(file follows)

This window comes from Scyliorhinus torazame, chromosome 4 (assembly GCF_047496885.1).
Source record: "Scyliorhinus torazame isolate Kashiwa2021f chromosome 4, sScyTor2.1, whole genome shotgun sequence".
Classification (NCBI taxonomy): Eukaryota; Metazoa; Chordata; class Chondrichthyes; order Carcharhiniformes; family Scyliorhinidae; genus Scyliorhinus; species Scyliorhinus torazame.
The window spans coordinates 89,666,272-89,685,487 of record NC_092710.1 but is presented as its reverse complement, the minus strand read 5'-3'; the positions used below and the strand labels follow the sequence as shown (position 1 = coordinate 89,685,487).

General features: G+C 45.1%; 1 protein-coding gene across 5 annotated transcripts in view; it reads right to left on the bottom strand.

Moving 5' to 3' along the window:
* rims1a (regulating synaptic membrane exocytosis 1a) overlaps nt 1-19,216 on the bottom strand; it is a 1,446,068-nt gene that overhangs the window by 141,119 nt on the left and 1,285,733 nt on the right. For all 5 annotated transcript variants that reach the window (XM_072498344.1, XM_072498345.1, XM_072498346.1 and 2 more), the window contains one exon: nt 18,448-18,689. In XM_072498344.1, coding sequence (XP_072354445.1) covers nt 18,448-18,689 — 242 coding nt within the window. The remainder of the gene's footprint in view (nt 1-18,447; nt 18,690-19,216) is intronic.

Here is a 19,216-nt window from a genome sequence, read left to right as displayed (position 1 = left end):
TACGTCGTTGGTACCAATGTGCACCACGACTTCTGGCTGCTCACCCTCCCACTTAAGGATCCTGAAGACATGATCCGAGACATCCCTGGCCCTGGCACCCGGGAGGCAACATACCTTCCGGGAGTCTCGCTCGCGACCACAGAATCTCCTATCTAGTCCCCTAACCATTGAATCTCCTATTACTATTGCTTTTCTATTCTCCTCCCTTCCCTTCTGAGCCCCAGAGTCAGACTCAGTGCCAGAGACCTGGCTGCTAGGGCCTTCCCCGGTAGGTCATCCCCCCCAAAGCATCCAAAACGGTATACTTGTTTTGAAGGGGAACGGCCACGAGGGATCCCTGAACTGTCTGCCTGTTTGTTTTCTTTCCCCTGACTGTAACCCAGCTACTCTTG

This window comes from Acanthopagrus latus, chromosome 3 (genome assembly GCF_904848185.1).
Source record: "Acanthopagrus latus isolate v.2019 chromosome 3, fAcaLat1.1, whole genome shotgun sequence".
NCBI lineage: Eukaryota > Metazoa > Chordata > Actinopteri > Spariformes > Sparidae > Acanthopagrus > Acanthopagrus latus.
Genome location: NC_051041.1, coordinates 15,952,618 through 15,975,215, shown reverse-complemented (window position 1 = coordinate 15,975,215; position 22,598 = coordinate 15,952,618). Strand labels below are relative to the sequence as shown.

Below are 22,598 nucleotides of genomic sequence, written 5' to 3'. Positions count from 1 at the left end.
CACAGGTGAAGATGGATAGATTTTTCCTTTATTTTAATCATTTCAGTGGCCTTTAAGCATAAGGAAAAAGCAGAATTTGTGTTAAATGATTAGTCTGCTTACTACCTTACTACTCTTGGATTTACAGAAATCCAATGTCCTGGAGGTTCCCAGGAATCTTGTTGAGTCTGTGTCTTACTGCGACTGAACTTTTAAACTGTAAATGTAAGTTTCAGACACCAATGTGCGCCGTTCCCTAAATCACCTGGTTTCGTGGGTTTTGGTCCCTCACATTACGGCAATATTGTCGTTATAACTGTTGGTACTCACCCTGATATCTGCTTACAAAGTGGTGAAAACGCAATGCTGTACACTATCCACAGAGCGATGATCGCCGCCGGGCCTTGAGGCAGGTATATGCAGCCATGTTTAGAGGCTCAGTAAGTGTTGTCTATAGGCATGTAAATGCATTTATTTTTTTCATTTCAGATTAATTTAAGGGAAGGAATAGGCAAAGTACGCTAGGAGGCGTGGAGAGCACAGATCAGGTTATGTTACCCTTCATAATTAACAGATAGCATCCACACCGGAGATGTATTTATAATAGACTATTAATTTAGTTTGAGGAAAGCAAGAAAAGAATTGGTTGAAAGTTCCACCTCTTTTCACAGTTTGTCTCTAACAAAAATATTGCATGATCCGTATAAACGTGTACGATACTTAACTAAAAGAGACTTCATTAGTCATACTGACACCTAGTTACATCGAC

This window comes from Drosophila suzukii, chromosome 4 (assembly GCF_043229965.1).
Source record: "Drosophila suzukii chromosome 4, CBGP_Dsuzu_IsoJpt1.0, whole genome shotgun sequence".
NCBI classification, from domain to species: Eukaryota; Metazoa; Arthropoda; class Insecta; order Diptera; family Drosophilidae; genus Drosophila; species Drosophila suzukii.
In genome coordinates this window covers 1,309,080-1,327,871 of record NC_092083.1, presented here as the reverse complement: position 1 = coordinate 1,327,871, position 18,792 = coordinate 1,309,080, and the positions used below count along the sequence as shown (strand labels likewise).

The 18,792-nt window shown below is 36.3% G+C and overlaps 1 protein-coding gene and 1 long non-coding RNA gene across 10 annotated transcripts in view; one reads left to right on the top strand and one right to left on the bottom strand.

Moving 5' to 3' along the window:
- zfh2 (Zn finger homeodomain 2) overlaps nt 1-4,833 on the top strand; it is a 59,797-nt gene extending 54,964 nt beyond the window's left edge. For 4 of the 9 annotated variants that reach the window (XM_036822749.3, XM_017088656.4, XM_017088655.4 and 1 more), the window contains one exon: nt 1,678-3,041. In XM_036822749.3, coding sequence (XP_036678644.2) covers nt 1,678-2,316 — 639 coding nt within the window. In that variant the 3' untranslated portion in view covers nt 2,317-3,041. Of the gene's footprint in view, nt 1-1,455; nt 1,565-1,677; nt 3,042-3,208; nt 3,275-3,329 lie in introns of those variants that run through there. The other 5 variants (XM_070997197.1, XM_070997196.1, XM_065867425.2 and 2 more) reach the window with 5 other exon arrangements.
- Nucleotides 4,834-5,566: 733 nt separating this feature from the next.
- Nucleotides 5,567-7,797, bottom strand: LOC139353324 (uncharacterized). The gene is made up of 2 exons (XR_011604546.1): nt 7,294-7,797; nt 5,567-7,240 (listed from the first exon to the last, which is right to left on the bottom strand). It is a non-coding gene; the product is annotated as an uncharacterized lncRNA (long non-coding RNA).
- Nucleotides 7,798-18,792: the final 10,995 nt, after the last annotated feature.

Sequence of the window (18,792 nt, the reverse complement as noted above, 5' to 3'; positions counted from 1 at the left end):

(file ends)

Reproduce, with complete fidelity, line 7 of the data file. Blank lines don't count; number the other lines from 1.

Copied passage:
* rims1a (regulating synaptic membrane exocytosis 1a) overlaps nt 1-19,216 on the bottom strand; it is a 1,446,068-nt gene that overhangs the window by 141,119 nt on the left and 1,285,733 nt on the right. For all 5 annotated transcript variants that reach the window (XM_072498344.1, XM_072498345.1, XM_072498346.1 and 2 more), the window contains one exon: nt 18,448-18,689. In XM_072498344.1, coding sequence (XP_072354445.1) covers nt 18,448-18,689 — 242 coding nt within the window. The remainder of the gene's footprint in view (nt 1-18,447; nt 18,690-19,216) is intronic.